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chapter_8

# chapter_8 - Rotational motion is key in the harnessing of...

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226 8 CHAPTER Rotational Equilibrium and Rotational Dynamics O U T L I N E 8.1 Torque 8.2 Torque and the Two Conditions for Equilibrium 8.3 The Center of Gravity 8.4 Examples of Objects in Equilibrium 8.5 Relationship between Torque and Angular Acceleration 8.6 Rotational Kinetic Energy 8.7 Angular Momentum © Kevin Fleming/Corbis In the study of linear motion, objects were treated as point particles without structure. It didn’t matter where a force was applied, only whether it was applied or not. The reality is that the point of application of a force does matter. In football, for example, if the ball carrier is tackled near his midriff, he might carry the tackler several yards before falling. If tackled well below the waistline, however, his center of mass rotates toward the ground, and he can be brought down immediately. Tennis provides another good example. If a tennis ball is struck with a strong horizontal force acting through its center of mass, it may travel a long distance before hitting the ground, far out of bounds. Instead, the same force applied in an upward, glancing stroke will impart topspin to the ball, which can cause it to land in the opponent’s court. The concepts of rotational equilibrium and rotational dynamics are also important in other disciplines. For example, students of architecture benefit from understanding the forces that act on buildings and biology students should understand the forces at work in muscles and on bones and joints. These forces create torques, which tell us how the forces affect an object’s equilibrium and rate of rotation. Rotational motion is key in the har- nessing of energy for power and propulsion, as illustrated by a steam- boat. The rotating paddlewheel, driven by a steam engine, pushes water backwards, and the reaction force of the water thrusts the boat forward.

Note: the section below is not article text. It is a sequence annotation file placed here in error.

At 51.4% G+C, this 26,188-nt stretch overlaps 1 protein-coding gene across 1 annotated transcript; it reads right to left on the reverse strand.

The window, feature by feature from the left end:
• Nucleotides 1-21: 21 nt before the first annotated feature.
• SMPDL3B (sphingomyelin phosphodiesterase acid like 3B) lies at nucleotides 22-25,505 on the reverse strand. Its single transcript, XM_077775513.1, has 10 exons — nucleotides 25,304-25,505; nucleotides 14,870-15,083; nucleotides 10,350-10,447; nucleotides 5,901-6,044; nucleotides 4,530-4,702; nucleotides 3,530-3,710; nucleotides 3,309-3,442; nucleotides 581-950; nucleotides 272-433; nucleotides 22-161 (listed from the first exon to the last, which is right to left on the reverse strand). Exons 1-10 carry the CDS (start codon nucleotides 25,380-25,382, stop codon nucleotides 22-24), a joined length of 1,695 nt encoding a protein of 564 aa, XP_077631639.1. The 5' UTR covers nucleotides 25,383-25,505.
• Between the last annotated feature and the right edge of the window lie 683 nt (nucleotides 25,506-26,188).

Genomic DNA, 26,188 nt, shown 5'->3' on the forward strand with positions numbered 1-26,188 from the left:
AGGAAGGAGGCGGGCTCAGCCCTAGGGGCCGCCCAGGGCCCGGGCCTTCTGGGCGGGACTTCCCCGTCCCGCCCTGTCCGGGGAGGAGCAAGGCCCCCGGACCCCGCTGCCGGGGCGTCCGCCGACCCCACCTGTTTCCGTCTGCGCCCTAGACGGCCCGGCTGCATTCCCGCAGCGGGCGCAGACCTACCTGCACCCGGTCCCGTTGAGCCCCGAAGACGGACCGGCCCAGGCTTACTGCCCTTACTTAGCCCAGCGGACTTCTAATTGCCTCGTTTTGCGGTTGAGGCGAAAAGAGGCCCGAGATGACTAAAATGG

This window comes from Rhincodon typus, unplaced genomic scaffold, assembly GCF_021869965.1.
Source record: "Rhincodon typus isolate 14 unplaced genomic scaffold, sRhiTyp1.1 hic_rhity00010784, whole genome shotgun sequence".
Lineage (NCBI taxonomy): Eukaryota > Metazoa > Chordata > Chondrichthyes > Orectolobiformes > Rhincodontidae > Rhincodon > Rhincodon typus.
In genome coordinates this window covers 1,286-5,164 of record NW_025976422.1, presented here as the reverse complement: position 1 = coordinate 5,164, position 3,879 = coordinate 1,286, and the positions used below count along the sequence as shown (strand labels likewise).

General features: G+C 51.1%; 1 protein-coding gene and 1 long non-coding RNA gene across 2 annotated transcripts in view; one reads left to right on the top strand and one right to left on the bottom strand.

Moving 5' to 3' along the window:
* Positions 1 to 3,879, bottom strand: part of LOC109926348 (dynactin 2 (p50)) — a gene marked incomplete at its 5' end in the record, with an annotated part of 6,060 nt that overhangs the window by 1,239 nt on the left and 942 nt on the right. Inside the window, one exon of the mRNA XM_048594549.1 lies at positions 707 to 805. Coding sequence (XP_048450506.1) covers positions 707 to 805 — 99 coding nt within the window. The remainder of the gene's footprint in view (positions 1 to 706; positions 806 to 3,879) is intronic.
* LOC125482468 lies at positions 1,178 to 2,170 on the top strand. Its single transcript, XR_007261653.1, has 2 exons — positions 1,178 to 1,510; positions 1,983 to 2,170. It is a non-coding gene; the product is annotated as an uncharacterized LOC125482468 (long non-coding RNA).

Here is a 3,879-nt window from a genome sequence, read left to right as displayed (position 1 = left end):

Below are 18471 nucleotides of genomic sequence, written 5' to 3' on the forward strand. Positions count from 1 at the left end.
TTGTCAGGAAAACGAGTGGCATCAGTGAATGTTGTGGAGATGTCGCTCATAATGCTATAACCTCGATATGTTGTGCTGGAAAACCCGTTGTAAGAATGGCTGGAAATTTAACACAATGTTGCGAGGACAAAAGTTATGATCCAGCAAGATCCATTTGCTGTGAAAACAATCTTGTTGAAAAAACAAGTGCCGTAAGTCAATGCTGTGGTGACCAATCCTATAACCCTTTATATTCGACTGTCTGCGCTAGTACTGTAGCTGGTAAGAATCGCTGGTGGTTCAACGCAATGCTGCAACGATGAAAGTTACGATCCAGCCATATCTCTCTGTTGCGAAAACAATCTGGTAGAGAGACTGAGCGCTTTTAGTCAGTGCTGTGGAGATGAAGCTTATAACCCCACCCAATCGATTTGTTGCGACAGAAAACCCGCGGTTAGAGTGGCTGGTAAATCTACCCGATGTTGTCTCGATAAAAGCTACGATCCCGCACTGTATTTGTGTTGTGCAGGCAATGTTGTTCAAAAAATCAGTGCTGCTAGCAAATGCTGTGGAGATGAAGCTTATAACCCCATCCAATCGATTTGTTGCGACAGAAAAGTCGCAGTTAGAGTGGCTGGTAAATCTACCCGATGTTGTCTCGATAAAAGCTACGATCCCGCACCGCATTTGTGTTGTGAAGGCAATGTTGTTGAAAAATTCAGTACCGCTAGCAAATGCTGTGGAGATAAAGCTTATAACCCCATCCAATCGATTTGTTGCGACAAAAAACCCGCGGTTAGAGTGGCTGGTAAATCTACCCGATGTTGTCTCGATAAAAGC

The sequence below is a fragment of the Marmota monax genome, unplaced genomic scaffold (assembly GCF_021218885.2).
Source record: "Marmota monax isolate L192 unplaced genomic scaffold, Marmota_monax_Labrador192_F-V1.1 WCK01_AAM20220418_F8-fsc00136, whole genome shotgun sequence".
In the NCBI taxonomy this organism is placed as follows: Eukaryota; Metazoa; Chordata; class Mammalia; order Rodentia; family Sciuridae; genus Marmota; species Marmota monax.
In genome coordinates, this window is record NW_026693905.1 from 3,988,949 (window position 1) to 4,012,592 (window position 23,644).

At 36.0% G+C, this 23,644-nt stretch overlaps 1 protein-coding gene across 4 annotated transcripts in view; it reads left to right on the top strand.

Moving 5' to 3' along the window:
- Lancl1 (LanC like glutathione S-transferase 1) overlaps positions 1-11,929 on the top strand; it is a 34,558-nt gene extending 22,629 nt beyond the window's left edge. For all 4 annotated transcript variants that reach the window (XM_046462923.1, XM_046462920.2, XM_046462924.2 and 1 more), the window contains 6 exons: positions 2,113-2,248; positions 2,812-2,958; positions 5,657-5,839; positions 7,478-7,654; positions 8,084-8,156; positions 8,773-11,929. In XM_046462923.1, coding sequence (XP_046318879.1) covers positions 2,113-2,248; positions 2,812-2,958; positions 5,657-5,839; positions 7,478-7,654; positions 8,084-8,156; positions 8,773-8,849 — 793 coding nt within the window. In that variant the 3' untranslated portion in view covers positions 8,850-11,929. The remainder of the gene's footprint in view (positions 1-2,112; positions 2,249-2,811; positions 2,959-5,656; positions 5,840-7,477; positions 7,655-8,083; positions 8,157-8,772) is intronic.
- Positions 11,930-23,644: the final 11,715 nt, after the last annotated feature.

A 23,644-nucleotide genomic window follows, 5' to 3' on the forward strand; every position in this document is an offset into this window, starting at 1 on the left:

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8.1 Torque 227 We will find that an object remains in a state of uniform rotational motion unless acted on by a net torque. This principle is the equivalent of Newton’s first law. Further, the angular ac- celeration of an object is proportional to the net torque acting on it, which is the analog of Newton’s second law. A net torque acting on an object causes a change in its rotational energy. Finally, torques applied to an object through a given time interval can change the object’s angular momentum. In the absence of external torques, angular momentum is conserved, a property that explains some of the mysterious and formidable properties of pulsars— remnants of supernova explosions that rotate at equatorial speeds approaching that of light. 8.1 TORQUE Forces cause accelerations; torques cause angular accelerations. There is a definite relationship, however, between the two concepts. Figure 8.1 depicts an overhead view of a door hinged at point O. From this view- point, the door is free to rotate around an axis perpendicular to the page and passing through O. If a force is applied to the door, there are three factors that determine the effectiveness of the force in opening the door: the magnitude
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